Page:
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Working papers
Subject(s)
Human resources management/organizational behavior
Keyword(s)
getting-ahead similarity, leader-follower dyads, job performance evaluation, self-enhancement, 360-degree instruments
Status-seeking behaviors are linked to executive career progression, but do leaders appreciate being surrounded by followers eager to move up in the organizational hierarchy? Building on the self-enhancement theory, we propose that leaders with high self-assessed getting-ahead behaviors give better performance evaluations to subordinates who also have willingness to get ahead behaviors. In contrast, leaders with low self-assessed getting-ahead behaviors are quite reserved about the performance of subordinates high in the getting-ahead dimension. We also propose that overall, ambitious leaders evaluate more positively their followers’ performance than leaders with more modest desire to get ahead. We suggest that this effect is magnified when the status differential between the leader and the follower is reduced due to differences in age or hierarchical level (i.e., a younger leader or too few hierarchical levels between the leader and the subordinate). The results obtained by using polynomial regression and response surface techniques to analyze a sample of 138 leader-follower dyads supported our hypotheses showing a supervisor’s contextual performance ratings skew rooted in leaders’ desire to get ahead. We conclude by deriving the theoretical and practical implications of these findings.
Pages
35
ISSN (Print)
1866–3494
Working Paper
INSEAD Working Paper No. 2011/23/IGLC
Laura Guillén, Elizabeth Florent-Treacy (2011)
Subject(s)
Human resources management/organizational behavior
Keyword(s)
professional transitions, learning methods, leadership development
Leadership effectiveness can be divided into two broad categories that include 'getting along' behaviours (teamwork and empowerment of others) and/or 'getting ahead' behaviours (visioning, energizing, designing and rewarding). This study examines the effects of emotional intelligence on getting along and getting ahead leadership behaviours at work. Results from an analysis of a dataset derived from a 360° leadership behaviour survey completed by 929 managers indicated that emotional intelligence had a significant effect on collaborative behaviours at work, and that collaborative behaviours directly affected the inspirational side of leadership performance. Further, getting along behaviours were found to fully mediate the relationship between emotional intelligence and getting ahead behaviours. Theoretical and practical implications are discussed.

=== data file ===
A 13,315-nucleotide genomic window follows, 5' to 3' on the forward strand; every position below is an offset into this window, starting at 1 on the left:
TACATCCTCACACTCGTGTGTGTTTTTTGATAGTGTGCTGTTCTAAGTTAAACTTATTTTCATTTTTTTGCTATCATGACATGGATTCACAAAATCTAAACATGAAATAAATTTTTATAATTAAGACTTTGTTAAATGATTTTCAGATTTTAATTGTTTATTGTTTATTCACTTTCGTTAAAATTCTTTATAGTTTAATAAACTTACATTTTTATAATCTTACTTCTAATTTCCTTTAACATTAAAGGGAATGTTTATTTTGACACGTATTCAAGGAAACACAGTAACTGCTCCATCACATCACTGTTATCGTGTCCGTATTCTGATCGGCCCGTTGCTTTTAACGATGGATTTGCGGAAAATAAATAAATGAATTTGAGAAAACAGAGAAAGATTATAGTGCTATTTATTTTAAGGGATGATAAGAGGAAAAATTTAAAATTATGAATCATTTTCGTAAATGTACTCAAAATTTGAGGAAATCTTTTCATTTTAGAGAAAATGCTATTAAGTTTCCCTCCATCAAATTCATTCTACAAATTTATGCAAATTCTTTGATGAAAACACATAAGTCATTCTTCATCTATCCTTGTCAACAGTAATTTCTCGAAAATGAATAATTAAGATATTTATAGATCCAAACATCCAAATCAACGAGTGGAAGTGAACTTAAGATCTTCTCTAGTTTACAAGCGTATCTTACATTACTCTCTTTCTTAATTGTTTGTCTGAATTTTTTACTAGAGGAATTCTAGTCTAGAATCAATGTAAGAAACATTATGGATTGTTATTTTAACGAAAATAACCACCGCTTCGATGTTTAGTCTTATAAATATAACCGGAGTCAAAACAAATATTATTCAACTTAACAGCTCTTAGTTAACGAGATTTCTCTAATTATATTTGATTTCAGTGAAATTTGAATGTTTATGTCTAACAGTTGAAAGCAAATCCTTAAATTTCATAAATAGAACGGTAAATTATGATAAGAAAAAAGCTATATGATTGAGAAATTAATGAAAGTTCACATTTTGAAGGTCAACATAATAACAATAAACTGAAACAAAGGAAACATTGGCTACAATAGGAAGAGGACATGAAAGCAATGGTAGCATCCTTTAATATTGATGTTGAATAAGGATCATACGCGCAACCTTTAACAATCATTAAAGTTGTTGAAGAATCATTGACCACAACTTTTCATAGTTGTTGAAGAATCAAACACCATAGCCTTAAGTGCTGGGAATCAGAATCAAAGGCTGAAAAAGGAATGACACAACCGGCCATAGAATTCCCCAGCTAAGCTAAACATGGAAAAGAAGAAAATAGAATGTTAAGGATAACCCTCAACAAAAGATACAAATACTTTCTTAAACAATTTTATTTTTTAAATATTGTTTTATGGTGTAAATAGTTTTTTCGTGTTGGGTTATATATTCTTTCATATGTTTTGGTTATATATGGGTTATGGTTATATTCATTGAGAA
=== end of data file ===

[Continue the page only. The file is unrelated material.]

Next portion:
A pdf file of this working paper may be available at INSEAD.
Pages
29
Working Paper
INSEAD Working Paper No. 2009/07/OB
Published in: Human Performance 26 (1): 66–92 entitled: Competencies, personality traits, and job performance outcomes of middle managers: A motive-based approach.
Laura Guillén, Willem E. Saris (2009)
Subject(s)
Human resources management/organizational behavior
Keyword(s)
competencies, motives, emotional intelligence
In this study, we analyse empirically a competency model. We assert that the emotional intelligence (EI) model may not be the best way of grouping managerial competencies and we propose a new way of embedding competencies within a motivational domain. We build on McClelland's concept of motives to propose a new way of grouping competencies. This study is base on data from employees of three medium-sized organization (n=223) who complete a competency measure based on the proposal by Boyatzis and Goleman. We analyse empirically which of the factor structures (EI or motive-based) best fits the data. Our results confirm the appropriateness of grouping competencies into three clusters which have parallels with the three social motives of affiliation, power and achievement. Our study seeks to overcome the paucity of empirical research relevant to competency models and to expand the competency literature towards a theory of work motivation. Implications are drawn and future research directions are suggested.
A pdf file of this working paper may be available at INSEAD.
Pages
31
Working Paper
INSEAD Working Paper No. 2009/10/EFE/IGLC
Published in International handbook of work and health psychology, 3rd ed., ed. Cary L. Cooper, James Campbell Quick, Marc J. Schabracq, 411–426. London: Wiley.
Subject(s)
Human resources management/organizational behavior
Keyword(s)
leadership, organization change, stress, oganizational culture
How do organizations become and remain great places to work? That is the question that primarily motivates this chapter. The authors claim that is precisely the adaptive capability of self-renewal which characterizes great places to work. But changing mindsets is never easy and the need for adaptation usually induces a high degree of stress, both at individual and organizational levels. Even if a simple recipe for facing continuous adaptation does not exist, learning how to manage organizational change processes effectively may serve as a platform to motivate people to create better organizations and to keep individual and organizational stress at acceptable levels. This chapter discusses the internal and external pressures that may trigger organizational changes. Then, it explores the four stages of the organizational change process - creating a shared mindset, changing behaviour, institutionalizing change, and transforming the organization. Implications and challenges for practitioners are drawn.
A pdf file of this working paper may be available at INSEAD.
Pages
25